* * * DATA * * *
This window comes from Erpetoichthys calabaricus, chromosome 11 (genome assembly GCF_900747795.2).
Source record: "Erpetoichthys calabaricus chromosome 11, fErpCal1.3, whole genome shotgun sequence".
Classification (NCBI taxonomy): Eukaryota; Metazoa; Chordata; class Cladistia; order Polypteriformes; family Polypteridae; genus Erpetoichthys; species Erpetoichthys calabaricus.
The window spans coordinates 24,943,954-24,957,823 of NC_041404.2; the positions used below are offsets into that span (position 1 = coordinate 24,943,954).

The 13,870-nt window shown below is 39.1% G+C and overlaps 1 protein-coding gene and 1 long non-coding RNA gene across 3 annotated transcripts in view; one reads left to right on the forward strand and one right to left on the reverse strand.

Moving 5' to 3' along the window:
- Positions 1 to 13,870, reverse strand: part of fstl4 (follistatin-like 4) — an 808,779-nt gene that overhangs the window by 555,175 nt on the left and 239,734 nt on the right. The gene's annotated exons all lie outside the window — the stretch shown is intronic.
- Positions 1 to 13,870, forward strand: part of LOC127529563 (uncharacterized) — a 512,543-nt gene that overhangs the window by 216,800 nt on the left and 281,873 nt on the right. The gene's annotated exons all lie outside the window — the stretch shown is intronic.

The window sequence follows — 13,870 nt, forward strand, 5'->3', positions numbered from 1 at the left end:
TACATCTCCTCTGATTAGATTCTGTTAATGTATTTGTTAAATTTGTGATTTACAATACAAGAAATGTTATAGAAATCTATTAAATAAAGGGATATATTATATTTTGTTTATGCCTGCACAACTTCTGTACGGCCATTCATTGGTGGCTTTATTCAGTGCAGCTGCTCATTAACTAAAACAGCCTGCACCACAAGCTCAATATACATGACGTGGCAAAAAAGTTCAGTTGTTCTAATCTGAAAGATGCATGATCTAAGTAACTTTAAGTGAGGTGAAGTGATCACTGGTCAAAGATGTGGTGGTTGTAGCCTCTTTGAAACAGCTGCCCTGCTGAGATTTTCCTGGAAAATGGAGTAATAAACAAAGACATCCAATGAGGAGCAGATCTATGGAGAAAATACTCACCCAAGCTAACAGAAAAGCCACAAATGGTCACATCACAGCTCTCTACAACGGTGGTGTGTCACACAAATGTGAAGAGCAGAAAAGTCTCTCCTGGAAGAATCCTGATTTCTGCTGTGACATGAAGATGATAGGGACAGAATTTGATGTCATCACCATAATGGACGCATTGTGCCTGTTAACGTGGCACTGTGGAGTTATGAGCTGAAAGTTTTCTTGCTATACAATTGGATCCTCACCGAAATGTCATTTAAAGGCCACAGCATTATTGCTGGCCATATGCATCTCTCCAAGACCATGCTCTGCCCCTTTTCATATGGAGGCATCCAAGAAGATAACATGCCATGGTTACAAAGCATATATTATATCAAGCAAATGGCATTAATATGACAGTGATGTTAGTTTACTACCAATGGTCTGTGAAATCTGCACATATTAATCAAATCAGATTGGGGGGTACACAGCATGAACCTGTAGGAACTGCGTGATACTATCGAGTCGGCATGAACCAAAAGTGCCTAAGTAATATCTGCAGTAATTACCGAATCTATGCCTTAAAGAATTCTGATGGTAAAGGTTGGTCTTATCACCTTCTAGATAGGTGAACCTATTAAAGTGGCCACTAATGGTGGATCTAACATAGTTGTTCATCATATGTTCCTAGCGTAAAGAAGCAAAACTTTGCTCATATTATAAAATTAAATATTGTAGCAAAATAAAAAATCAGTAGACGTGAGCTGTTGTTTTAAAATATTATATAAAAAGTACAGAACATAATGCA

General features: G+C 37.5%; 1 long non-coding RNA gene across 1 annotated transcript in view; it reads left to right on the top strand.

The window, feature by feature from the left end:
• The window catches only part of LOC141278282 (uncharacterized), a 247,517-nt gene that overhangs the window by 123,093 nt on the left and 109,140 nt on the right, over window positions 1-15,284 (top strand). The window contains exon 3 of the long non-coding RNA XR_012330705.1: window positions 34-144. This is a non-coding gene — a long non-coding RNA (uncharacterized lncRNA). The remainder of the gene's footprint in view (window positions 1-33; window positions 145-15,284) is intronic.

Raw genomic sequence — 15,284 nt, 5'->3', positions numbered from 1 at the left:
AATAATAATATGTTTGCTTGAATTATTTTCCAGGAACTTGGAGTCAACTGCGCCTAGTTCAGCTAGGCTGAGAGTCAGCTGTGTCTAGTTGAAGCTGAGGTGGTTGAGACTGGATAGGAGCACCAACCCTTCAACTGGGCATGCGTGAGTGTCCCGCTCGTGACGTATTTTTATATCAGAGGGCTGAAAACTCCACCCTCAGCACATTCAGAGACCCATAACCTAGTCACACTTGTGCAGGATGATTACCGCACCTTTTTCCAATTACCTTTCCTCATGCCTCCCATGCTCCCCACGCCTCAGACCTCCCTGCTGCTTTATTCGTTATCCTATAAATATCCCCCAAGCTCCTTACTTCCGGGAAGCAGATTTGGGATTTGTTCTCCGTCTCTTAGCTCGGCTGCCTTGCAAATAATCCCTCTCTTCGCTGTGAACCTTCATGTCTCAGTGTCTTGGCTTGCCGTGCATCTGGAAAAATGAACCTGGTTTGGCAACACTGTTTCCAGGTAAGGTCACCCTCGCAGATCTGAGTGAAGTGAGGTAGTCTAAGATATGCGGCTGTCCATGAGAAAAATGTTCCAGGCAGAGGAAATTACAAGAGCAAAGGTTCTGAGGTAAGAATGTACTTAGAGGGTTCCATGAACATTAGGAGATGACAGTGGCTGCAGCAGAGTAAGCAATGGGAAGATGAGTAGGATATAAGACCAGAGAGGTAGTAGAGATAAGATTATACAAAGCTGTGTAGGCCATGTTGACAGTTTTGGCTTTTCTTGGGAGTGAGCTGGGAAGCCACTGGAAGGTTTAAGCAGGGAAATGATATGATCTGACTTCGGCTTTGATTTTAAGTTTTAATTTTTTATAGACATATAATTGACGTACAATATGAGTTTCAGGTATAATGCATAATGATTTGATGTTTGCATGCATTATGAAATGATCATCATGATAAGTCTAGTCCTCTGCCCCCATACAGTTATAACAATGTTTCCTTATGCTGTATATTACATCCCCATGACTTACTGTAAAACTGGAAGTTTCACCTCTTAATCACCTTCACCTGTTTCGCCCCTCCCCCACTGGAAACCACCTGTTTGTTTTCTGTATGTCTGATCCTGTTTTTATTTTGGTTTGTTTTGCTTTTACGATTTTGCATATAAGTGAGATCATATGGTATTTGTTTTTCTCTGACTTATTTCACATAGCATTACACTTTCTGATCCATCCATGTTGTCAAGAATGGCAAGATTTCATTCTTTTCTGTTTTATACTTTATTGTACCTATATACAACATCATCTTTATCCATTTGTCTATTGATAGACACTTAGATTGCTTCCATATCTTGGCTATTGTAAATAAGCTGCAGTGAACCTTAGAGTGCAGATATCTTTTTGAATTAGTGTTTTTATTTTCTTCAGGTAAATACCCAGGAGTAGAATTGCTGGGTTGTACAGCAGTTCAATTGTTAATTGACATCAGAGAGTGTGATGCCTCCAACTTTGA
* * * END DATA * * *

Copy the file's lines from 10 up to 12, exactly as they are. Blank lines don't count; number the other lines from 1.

TACATCTCCTCTGATTAGATTCTGTTAATGTATTTGTTAAATTTGTGATTTACAATACAAGAAATGTTATAGAAATCTATTAAATAAAGGGATATATTATATTTTGTTTATGCCTGCACAACTTCTGTACGGCCATTCATTGGTGGCTTTATTCAGTGCAGCTGCTCATTAACTAAAACAGCCTGCACCACAAGCTCAATATACATGACGTGGCAAAAAAGTTCAGTTGTTCTAATCTGAAAGATGCATGATCTAAGTAACTTTAAGTGAGGTGAAGTGATCACTGGTCAAAGATGTGGTGGTTGTAGCCTCTTTGAAACAGCTGCCCTGCTGAGATTTTCCTGGAAAATGGAGTAATAAACAAAGACATCCAATGAGGAGCAGATCTATGGAGAAAATACTCACCCAAGCTAACAGAAAAGCCACAAATGGTCACATCACAGCTCTCTACAACGGTGGTGTGTCACACAAATGTGAAGAGCAGAAAAGTCTCTCCTGGAAGAATCCTGATTTCTGCTGTGACATGAAGATGATAGGGACAGAATTTGATGTCATCACCATAATGGACGCATTGTGCCTGTTAACGTGGCACTGTGGAGTTATGAGCTGAAAGTTTTCTTGCTATACAATTGGATCCTCACCGAAATGTCATTTAAAGGCCACAGCATTATTGCTGGCCATATGCATCTCTCCAAGACCATGCTCTGCCCCTTTTCATATGGAGGCATCCAAGAAGATAACATGCCATGGTTACAAAGCATATATTATATCAAGCAAATGGCATTAATATGACAGTGATGTTAGTTTACTACCAATGGTCTGTGAAATCTGCACATATTAATCAAATCAGATTGGGGGGTACACAGCATGAACCTGTAGGAACTGCGTGATACTATCGAGTCGGCATGAACCAAAAGTGCCTAAGTAATATCTGCAGTAATTACCGAATCTATGCCTTAAAGAATTCTGATGGTAAAGGTTGGTCTTATCACCTTCTAGATAGGTGAACCTATTAAAGTGGCCACTAATGGTGGATCTAACATAGTTGTTCATCATATGTTCCTAGCGTAAAGAAGCAAAACTTTGCTCATATTATAAAATTAAATATTGTAGCAAAATAAAAAATCAGTAGACGTGAGCTGTTGTTTTAAAATATTATATAAAAAGTACAGAACATAATGCA

General features: G+C 37.5%; 1 long non-coding RNA gene across 1 annotated transcript in view; it reads left to right on the top strand.

The window, feature by feature from the left end: